Job's response does not seem to be directed to the comforters but appears to be a soliloquy directed to God. He longs to find God (23:3), underscoring his belief that God has deserted him (vv. 8-9). In spite of his protestations and his refutations of the comforters' positions, he is inclined to associate God's presence with pleasantness and prosperity. The absence of these indicates the absence of God.
While he cannot find God, Job is certain that God can find him (23:10). He is confident of his own integrity and that he will pass the present test he is experiencing. His mettle is being tested, and Job expects vindication rather than pardon and grace. Such an expectation must be kept within the context of Job's struggles with the comforters. Job obviously needs grace (as do all persons), but to refute the fallacious position of the comforters, he seeks vindication, which he will receive at the end of the story.
Job notes here the sovereignty of God, its implications, and his response to it. God does what he pleases (23:13); and what God has decreed for him, Job will experience (v. 14). This frightens Job (vv. 15-16) but does not silence him (v. 17). Significant shifts are discernible in Job's attitude toward God in this chapter, but as Andersen (p. 211) observes, Job's dread here is an essential part of his faith.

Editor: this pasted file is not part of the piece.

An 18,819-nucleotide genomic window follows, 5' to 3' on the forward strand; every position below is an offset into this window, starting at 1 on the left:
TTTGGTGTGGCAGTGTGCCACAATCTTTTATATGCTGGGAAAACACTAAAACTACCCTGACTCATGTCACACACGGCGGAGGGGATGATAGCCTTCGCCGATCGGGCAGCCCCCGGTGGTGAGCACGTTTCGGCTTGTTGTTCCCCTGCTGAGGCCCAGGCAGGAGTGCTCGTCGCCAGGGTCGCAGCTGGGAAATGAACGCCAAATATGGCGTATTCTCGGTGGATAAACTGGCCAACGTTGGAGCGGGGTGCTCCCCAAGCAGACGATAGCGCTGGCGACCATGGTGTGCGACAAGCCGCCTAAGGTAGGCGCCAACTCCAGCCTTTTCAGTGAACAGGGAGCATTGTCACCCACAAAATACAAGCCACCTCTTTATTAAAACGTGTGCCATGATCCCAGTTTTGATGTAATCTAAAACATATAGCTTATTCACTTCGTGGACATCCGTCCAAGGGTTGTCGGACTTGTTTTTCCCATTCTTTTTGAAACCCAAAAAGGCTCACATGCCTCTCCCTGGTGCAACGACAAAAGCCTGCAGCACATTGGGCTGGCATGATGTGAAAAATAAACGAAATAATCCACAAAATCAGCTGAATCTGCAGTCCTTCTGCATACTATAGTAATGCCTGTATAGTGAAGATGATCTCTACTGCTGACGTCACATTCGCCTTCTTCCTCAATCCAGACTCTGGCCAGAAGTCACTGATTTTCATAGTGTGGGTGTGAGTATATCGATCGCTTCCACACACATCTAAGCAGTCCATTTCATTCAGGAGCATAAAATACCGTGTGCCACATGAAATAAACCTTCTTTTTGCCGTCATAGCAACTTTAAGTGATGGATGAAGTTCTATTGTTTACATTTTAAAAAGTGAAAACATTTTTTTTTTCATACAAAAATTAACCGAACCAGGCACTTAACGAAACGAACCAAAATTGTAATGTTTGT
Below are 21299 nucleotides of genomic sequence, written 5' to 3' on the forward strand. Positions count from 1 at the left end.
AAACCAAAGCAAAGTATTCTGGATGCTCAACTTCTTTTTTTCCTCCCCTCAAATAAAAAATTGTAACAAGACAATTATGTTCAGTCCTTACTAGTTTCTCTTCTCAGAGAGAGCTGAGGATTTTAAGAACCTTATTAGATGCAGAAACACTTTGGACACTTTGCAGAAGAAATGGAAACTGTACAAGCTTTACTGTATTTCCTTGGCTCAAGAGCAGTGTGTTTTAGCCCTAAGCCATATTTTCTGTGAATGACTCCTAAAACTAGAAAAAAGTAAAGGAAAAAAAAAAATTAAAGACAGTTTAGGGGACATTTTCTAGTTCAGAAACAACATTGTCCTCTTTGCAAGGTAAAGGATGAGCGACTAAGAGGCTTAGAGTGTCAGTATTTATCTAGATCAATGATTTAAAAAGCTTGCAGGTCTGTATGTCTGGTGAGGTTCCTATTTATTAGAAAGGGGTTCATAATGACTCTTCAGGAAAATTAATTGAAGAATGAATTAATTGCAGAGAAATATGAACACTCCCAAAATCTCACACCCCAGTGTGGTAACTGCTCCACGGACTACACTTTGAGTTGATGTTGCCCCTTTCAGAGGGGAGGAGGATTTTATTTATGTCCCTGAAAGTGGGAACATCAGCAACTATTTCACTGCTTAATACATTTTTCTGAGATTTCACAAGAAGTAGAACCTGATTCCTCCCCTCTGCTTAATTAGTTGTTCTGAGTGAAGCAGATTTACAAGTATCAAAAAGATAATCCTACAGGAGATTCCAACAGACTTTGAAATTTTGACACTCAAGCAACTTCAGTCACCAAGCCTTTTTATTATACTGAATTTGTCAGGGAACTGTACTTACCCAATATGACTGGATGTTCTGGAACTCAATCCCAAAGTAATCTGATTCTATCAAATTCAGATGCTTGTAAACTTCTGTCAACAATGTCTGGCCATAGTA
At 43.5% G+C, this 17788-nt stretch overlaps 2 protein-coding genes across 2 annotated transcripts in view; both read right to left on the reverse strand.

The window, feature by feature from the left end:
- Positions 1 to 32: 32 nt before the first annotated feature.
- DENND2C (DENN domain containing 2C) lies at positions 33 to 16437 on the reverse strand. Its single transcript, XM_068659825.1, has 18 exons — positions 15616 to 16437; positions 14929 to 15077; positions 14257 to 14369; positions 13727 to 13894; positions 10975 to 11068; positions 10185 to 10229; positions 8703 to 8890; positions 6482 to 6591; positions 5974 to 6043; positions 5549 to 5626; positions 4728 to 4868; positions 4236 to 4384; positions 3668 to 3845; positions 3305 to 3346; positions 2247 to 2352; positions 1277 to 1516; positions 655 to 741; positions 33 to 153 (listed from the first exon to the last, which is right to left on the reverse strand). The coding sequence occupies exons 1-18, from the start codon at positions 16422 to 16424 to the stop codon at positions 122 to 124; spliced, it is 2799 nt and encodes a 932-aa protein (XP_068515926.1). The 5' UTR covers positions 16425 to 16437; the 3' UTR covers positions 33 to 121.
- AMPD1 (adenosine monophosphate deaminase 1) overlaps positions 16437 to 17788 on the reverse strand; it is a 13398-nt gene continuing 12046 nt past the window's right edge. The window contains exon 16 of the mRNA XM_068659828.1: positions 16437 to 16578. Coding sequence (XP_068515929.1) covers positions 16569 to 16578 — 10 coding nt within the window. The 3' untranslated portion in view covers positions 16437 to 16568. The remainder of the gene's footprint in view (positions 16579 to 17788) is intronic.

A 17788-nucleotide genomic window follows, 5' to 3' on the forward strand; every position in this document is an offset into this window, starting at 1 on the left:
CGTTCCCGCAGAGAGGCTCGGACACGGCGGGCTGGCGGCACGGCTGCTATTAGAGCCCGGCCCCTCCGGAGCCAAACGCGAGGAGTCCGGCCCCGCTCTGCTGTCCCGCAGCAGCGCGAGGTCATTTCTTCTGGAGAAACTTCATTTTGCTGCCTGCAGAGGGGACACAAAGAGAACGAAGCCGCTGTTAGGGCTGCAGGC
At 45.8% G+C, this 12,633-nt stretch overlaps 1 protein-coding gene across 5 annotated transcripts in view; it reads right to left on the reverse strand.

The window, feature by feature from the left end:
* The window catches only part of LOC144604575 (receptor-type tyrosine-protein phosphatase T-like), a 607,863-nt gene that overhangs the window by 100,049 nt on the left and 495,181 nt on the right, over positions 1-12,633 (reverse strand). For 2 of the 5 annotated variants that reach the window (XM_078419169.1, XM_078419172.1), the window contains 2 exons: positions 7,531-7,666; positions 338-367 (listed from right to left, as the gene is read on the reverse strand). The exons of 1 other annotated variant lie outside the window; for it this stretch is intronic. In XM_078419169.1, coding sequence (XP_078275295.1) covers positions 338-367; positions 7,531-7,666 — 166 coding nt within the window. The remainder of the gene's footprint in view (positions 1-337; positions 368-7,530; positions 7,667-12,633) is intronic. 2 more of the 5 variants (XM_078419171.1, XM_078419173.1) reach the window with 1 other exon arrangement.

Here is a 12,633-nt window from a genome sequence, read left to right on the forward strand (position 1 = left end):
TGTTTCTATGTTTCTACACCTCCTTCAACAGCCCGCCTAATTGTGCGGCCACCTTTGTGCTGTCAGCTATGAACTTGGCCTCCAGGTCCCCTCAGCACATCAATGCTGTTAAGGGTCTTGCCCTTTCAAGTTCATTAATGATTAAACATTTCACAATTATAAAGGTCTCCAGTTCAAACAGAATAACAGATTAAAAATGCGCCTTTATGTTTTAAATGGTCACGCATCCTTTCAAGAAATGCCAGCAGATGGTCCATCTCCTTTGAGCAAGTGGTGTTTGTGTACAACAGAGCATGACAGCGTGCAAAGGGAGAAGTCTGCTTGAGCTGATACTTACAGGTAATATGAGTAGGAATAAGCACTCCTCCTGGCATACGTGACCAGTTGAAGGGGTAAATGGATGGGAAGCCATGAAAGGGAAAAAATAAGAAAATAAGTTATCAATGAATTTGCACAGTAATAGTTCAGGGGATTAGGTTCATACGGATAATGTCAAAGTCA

Job now returns to an earlier emphasis. The comforters' insistence that God regularly administers justice in the world is not supported by facts (24:1). Job cites several wrongs perpetuated against the defenseless, wrongs that are clearly forbidden by laws given to Israel by the Lord, but that are committed with impunity and without redress (vv. 2-4). While the perpetrators escape judgment, believing that no one sees their wrong doing (vv. 13-17), the defenseless poor lack food (v. 6), clothing (v. 7), and shelter (v. 8). Their children are removed by force as payment for debts (v. 9). Yet in spite of their cries, God remains inactive (v. 12). The claim of the comforters that the wicked inevitably come to a bad end (vv. 18-24) is simply not verified by empirical data. Job is certain that he is correct (v. 25). Indeed, it is difficult to establish a precise relationship between cause and effect. Evil is not always punished, nor are the poor always delivered. Job is aware of randomness here.
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